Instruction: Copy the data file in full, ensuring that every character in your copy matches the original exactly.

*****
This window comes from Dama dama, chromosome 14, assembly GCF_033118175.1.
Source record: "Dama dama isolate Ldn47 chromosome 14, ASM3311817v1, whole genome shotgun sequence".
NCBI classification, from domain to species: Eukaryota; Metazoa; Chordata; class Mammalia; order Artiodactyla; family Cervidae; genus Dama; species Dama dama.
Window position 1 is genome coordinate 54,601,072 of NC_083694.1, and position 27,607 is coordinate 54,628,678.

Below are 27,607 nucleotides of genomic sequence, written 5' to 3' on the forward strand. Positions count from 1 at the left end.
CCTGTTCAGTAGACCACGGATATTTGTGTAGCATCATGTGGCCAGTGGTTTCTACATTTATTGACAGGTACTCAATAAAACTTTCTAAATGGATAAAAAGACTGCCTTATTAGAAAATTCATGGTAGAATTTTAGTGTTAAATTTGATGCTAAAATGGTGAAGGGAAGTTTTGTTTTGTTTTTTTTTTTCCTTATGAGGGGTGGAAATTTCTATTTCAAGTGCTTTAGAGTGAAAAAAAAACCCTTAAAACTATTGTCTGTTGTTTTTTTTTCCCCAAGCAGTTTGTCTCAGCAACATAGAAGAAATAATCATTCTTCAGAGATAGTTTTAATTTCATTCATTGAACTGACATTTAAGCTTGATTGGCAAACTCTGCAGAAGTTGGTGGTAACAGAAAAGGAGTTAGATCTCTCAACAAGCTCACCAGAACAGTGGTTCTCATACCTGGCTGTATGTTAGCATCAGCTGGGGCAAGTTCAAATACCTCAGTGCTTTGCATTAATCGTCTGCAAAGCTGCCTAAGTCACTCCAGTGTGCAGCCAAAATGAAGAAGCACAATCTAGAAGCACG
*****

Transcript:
This window comes from Dama dama, chromosome 14, assembly GCF_033118175.1.
Source record: "Dama dama isolate Ldn47 chromosome 14, ASM3311817v1, whole genome shotgun sequence".
NCBI classification, from domain to species: Eukaryota; Metazoa; Chordata; class Mammalia; order Artiodactyla; family Cervidae; genus Dama; species Dama dama.
Window position 1 is genome coordinate 54,601,072 of NC_083694.1, and position 27,607 is coordinate 54,628,678.

Below are 27,607 nucleotides of genomic sequence, written 5' to 3' on the forward strand. Positions count from 1 at the left end.
CCTGTTCAGTAGACCACGGATATTTGTGTAGCATCATGTGGCCAGTGGTTTCTACATTTATTGACAGGTACTCAATAAAACTTTCTAAATGGATAAAAAGACTGCCTTATTAGAAAATTCATGGTAGAATTTTAGTGTTAAATTTGATGCTAAAATGGTGAAGGGAAGTTTTGTTTTGTTTTTTTTTTTCCTTATGAGGGGTGGAAATTTCTATTTCAAGTGCTTTAGAGTGAAAAAAAAACCCTTAAAACTATTGTCTGTTGTTTTTTTTTCCCCAAGCAGTTTGTCTCAGCAACATAGAAGAAATAATCATTCTTCAGAGATAGTTTTAATTTCATTCATTGAACTGACATTTAAGCTTGATTGGCAAACTCTGCAGAAGTTGGTGGTAACAGAAAAGGAGTTAGATCTCTCAACAAGCTCACCAGAACAGTGGTTCTCATACCTGGCTGTATGTTAGCATCAGCTGGGGCAAGTTCAAATACCTCAGTGCTTTGCATTAATCGTCTGCAAAGCTGCCTAAGTCACTCCAGTGTGCAGCCAAAATGAAGAAGCACAATCTAGAAGCACG